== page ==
Competitive success of firms
In the 20th century, firms were predominantly capital-intensive and competed on cost efficiency. Companies with the most efficient factories could manufacture goods more cheaply than their rivals, and became market leaders.
The 21st-century firm is different. Nowadays, competitive success depends increasingly on product quality and innovation. These, in turn, hinge on a company’s intangible assets, such as its human capital and R&D capabilities. Building such competencies requires significant and sustained investment. However, unlike buying a factory, the fruits of intangible investment may take several years to appear. The immediate impact of training your workers or researching a new drug is to lower earnings. Thus, a manager pressured to maximise short-term earnings may underinvest in his company’s future.
This problem of ‘managerial myopia’ is well-known, but commentators have typically proposed piecemeal solutions focusing on one particular determinant. Instead, the problem is holistic:
- It depends on how managers are paid,
- How shareholders evaluate companies; and
- How regulators mandate corporate disclosure (among other factors).
We’d like to tackle these three elements in turn.
How managers are paid
Starting with CEO compensation, the typical debate is about the level of CEO pay. Is it fair for CEOs to be paid 300 times the average worker, or CEO salaries to have risen six-fold since 1980? However, while the level of pay is a politically-charged subject, much more relevant for a company’s long-run health is the horizon of CEO pay – whether it vests in the short-term or long-term. In Edmans et al. (2014), we find that in years in which the CEO has significant equity vesting, he typically cuts R&D, advertising, and capital expenditure, and by doing so exactly meets or narrowly beats earnings targets. In addition to avoiding good long-term actions, myopic CEOs may also undertake bad short-term actions – such as writing sub-prime loans to generate immediate underwriting income, and then selling their shares before the loans become delinquent. Angelo Mozilo, the former CEO of Countrywide, sold $129 million of stock shortly before the start of the financial crisis.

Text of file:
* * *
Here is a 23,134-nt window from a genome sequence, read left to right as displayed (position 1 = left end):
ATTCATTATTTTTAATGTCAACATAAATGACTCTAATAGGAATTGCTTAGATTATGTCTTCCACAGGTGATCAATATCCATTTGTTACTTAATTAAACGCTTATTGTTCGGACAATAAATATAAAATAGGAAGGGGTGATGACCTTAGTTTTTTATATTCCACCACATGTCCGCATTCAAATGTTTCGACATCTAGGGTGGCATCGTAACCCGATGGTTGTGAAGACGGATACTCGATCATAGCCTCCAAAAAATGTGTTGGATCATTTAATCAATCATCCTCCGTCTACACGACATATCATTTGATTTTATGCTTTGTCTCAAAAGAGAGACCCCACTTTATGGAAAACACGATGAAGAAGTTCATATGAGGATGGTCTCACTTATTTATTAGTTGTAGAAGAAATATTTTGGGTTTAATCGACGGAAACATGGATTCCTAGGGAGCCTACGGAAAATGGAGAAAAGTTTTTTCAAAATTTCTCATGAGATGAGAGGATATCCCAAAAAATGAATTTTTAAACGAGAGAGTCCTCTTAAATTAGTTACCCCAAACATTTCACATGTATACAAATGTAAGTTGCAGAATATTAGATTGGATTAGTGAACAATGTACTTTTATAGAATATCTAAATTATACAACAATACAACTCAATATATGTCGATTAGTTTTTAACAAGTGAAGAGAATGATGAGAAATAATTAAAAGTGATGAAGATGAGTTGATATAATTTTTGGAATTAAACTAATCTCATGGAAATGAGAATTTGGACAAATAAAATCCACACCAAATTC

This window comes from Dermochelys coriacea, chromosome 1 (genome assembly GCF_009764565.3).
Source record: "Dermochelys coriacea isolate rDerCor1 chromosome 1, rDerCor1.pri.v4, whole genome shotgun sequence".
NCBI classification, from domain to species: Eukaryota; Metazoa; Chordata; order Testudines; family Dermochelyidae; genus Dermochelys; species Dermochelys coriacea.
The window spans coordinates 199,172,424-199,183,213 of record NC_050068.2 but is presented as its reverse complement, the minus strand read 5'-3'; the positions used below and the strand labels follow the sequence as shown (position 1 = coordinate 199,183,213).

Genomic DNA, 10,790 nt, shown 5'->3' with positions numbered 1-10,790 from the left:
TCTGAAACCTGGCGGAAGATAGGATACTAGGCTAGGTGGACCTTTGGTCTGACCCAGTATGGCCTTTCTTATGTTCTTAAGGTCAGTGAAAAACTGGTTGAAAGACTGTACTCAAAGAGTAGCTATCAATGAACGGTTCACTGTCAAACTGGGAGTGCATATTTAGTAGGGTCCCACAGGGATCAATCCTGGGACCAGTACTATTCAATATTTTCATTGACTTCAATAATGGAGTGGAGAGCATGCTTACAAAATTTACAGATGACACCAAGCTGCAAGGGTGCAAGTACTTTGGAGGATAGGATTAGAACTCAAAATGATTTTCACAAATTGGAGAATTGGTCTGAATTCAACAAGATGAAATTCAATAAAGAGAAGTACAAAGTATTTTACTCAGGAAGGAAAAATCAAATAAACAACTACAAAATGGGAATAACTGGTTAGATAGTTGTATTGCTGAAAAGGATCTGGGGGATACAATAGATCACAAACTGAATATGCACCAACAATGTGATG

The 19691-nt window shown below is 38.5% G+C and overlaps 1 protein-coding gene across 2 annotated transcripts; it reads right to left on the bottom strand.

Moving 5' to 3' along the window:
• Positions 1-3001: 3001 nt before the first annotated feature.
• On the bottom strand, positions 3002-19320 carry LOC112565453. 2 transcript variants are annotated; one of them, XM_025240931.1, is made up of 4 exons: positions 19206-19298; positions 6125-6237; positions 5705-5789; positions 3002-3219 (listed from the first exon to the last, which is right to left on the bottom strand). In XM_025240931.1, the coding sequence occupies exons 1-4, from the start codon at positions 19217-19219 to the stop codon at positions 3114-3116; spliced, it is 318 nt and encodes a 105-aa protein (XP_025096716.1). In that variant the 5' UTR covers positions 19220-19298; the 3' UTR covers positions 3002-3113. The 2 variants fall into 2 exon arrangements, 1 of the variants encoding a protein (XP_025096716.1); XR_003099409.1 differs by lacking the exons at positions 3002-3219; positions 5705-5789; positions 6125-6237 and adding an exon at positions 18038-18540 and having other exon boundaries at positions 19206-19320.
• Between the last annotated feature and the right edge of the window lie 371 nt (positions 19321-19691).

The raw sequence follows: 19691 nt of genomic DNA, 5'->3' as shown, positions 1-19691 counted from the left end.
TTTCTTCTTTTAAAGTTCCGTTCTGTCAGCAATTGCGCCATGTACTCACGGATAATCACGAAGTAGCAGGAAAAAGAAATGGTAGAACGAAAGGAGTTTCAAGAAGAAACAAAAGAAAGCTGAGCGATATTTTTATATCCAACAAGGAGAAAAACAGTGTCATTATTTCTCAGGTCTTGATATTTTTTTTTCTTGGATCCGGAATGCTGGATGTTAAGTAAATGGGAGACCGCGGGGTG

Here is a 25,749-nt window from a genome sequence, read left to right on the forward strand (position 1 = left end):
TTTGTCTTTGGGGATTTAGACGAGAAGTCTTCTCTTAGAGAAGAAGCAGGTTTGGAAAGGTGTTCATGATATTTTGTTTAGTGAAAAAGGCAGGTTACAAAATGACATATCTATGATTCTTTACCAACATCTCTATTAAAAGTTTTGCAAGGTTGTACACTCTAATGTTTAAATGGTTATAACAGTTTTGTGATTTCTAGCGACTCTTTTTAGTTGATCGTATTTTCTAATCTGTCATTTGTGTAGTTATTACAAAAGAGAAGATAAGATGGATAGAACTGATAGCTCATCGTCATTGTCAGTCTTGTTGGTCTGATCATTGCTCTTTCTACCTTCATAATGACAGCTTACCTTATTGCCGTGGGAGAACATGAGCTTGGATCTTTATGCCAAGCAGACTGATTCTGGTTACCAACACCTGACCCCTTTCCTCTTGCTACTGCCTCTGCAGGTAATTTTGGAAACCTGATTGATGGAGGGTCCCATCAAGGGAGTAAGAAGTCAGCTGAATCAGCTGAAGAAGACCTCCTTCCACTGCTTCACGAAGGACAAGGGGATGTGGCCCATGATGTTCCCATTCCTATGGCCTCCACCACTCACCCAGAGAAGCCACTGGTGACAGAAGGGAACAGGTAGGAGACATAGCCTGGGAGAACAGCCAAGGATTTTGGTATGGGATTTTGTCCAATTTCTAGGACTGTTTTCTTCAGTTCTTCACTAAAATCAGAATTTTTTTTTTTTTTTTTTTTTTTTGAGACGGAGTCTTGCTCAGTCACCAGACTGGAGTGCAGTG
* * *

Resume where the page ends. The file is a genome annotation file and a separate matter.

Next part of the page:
Caps on banker bonuses and the level of pay or higher income taxes for the rich are politically appealing. However, a much more effective way of preventing future crises may be for boards to increase the vesting period of stock and options, and to scrutinise investment decisions particularly carefully in years in which managers have significant vesting equity.
The role of the shareholder structure